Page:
WALL STREET JOURNAL.
The Intelligent Investor
The Free Trips Your Financial Adviser Takes Could Cost You
Wining and dining
with money managers for free under tropical skies could cloud his
or her judgment
PHOTO: CHRISTOPHE VORLET
If you want to travel to
beautiful resorts for free, become a financial adviser.
Later this month,
three dozen advisers will spend three days at the Ritz-Carlton Hotel in
Marina del Rey, Calif., all expenses paid. Next month, about 75 wealth
managers will spend
four days and three nights in Mexico City, staying at the Four Seasons Hotel
and dining at lavish restaurants like Cipriani and Nobu. The advisers won’t have
to pay for their airfare, hotel, meals or entertainment.
At such “due-diligence conferences,” advisers meet with fund
companies and other businesses. The events, say sponsors and financial advisers,
are an efficient way for advisers to glean valuable insights from dozens of
experts under one roof.
But an adviser’s job is deciding where to put your money. Wining
and dining with money managers for free under tropical skies could cloud his or
The format can vary, but advisers often sign up to meet
face-to-face with asset managers for 20 to 25 minutes at a time. An announcer
declares when time is up, and the advisers then switch to meet with the next
managers on their list. These regimented sit-downs are nicknamed “speed-dating.”
Over two to three days, advisers tend to have at least 16 speed-dates with
managers. Some events also feature “dine-arounds,” with advisers and fund
managers meeting at gourmet restaurants.
Financial advisers generally aren’t invited to participate unless
they control at least $50 million in clients’ assets, often much more.
Typically, one to three dozen advisers, and about the same number of fund
“Both sides are guaranteed to meet with the people that you’ve
been trying to get to know,” says Stephanie Patti, chief executive of Global
Trend Events, which organizes two conferences a year, including the Marina del
Rey meeting. “The advisers, it could take them a year or more to meet with 16
fund managers, and they leave with a whole notebook full of ideas. The fund
managers, they get to build long-term relationships and get to know the
It doesn’t hurt that these meetings are a free way to visit
swanky destinations. “There’s always some advisers that are more interested in
getting a trip rather than getting work done,” says Tim Manko, an event manager
at Wealth Investment Exchange, which just ran one conference in Carlsbad,
has another coming up in Boca Raton, Fla., in October. “That goes with the
Such mooching is rare, he says. “If you weren’t exactly
attentive, we might not invite you back.”
Neil Greene, who runs the Mexico City conference, says, “Nobody
strongarms any adviser to do business. Maybe you just walk away with educational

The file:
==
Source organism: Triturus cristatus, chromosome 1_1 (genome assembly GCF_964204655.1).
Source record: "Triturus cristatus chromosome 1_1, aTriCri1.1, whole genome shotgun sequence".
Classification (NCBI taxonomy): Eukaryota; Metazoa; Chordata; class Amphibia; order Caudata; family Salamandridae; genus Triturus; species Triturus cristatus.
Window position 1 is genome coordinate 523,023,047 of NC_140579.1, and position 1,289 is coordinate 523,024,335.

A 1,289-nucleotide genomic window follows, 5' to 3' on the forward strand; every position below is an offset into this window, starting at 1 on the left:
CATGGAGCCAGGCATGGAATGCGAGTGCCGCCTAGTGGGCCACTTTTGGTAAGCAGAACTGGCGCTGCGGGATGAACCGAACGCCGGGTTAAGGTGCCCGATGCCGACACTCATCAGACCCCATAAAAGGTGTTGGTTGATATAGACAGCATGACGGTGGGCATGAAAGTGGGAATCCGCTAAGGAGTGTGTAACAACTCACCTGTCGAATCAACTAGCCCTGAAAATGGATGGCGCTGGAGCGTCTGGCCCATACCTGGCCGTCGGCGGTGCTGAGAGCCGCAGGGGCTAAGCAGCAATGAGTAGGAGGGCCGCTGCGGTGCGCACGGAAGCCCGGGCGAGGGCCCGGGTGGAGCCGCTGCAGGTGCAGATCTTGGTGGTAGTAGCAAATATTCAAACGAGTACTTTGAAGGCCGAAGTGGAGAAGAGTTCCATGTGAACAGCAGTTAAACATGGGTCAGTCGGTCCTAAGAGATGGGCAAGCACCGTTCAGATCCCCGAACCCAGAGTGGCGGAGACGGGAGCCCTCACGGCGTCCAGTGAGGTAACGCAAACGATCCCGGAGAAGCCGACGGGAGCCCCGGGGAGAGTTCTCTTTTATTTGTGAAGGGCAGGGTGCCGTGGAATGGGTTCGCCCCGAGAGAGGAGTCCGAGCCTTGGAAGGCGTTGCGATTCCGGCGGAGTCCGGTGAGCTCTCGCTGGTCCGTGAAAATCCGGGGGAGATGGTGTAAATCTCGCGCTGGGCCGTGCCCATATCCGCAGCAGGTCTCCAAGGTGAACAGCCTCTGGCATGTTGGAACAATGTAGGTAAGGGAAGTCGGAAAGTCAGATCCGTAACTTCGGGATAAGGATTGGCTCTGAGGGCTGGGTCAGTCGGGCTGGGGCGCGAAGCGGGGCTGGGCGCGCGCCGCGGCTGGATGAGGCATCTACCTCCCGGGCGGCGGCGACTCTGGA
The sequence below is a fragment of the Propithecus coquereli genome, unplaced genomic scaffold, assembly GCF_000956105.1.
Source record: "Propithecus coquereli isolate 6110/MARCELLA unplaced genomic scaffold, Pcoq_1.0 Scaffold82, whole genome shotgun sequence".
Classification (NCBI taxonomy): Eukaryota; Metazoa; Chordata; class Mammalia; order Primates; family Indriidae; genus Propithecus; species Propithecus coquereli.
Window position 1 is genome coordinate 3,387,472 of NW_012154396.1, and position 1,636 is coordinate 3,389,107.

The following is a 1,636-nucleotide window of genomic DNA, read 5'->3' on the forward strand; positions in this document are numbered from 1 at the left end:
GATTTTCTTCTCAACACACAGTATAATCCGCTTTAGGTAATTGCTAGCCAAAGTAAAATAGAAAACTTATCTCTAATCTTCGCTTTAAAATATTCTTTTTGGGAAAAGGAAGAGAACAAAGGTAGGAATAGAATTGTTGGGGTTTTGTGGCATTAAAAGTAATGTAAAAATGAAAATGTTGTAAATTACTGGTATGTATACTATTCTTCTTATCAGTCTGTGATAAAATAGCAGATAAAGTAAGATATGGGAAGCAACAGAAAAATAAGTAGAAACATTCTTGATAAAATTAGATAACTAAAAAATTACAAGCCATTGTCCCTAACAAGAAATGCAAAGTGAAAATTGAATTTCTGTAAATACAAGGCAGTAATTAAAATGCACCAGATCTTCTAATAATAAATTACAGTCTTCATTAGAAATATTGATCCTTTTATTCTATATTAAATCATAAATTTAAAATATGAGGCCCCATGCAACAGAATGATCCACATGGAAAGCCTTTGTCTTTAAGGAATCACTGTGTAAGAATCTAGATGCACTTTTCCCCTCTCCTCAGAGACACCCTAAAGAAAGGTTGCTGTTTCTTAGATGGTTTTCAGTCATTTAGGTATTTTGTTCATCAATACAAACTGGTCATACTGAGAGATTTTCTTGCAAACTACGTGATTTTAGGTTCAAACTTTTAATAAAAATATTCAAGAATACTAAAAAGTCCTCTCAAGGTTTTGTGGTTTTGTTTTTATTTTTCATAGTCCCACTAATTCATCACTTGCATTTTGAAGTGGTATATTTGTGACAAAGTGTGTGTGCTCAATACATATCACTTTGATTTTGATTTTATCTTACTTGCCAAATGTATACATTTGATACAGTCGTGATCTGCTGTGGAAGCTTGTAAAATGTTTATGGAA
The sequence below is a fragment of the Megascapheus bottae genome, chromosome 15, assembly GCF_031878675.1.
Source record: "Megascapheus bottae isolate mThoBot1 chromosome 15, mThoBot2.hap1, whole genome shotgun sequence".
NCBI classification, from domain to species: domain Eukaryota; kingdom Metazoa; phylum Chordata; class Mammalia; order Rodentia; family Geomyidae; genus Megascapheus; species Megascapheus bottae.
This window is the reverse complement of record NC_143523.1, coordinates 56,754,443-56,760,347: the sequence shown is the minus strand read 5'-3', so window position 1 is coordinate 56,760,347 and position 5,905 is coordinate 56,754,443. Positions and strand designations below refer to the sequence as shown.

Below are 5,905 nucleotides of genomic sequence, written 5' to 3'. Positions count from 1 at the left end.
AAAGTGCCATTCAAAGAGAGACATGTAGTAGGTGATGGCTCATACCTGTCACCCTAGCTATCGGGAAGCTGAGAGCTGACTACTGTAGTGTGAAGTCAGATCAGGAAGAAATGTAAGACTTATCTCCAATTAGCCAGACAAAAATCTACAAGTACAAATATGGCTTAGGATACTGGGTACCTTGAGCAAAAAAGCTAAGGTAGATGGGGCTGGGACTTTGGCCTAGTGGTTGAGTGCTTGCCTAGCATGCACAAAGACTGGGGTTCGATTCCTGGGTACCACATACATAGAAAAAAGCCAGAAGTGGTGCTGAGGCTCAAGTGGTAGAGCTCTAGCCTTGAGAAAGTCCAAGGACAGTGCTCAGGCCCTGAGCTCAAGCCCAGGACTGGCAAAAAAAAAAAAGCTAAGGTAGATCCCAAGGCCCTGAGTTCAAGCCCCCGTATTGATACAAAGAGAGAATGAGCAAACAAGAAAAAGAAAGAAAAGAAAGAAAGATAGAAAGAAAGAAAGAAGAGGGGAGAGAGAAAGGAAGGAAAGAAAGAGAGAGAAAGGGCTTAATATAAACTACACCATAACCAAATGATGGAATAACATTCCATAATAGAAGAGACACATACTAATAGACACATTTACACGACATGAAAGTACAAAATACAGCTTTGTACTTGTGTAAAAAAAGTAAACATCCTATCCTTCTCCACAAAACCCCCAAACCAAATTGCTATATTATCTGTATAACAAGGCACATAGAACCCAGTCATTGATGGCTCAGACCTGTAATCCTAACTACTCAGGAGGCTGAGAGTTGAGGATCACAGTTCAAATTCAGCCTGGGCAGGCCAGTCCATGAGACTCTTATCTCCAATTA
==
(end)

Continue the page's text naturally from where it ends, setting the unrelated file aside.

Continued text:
value that you bring back to your practice.”
The organizers of these conferences pay for all the advisers’
costs with sponsorship fees from the fund companies and other financial firms.
In addition, many fund managers directly host advisers,
all expenses paid, at their headquarters or at tourist destinations.
Could a free trip to a posh resort make an adviser more inclined
to favor the hosting funds, even if they aren’t the best match for every client?
“Humans are prone to reciprocate,” says George Loewenstein, a
behavioral economist at Carnegie Mellon University
who studies conflicts of interest. “When someone does something nice for
you, you feel the need to do something nice in return.”
“Receiving a benefit can give the adviser an incentive to make a
certain recommendation,” says Brian Hamburger, president of MarketCounsel, a
firm in Englewood, N.J. that helps financial advisers comply with regulations.
“And that can present a conflict of interest.”
So, he says, advisers should disclose their attendance at such
meetings to their clients.
Andrew Hall, a vice president at Narwhal Capital Management in
Marietta, Ga., says he last attended a Wealth Investment Exchange event in 2014
but didn’t invest with any of the managers. He says Narwhal didn’t disclose his
attendance, but would have if the firm had used any of the sponsoring funds — or
“even if it had merely appeared” to be influenced by the event.
Advisers aren’t likely to favor a firm just because it presents
at a fancy resort, says Ms. Patti of Global Trend Events. “If they aren’t
interested in any of the firms that are attending, they probably wouldn’t want
to come at all.”
“If you’re an adviser, you’d still be going out to dinner with
these people anyway” even if you didn’t attend such a conference, says Mr. Manko
of Wealth Investment Exchange.
Still, these meetings are a reminder that in the financial
industry, the potential for conflicts is as pervasive as oxygen.
A spokesman for the American Medical Association says it “would
not be acceptable” for a physician to accept an educational trip paid for by a
drug manufacturer. According to the
code of ethics of PhRMA, the trade association for pharmaceutical companies,
its members should not provide entertainment or leisure, such as vacation trips,
to doctors and other medical professionals.
The financial industry should adhere to the same standard.
Write to Jason Zweig at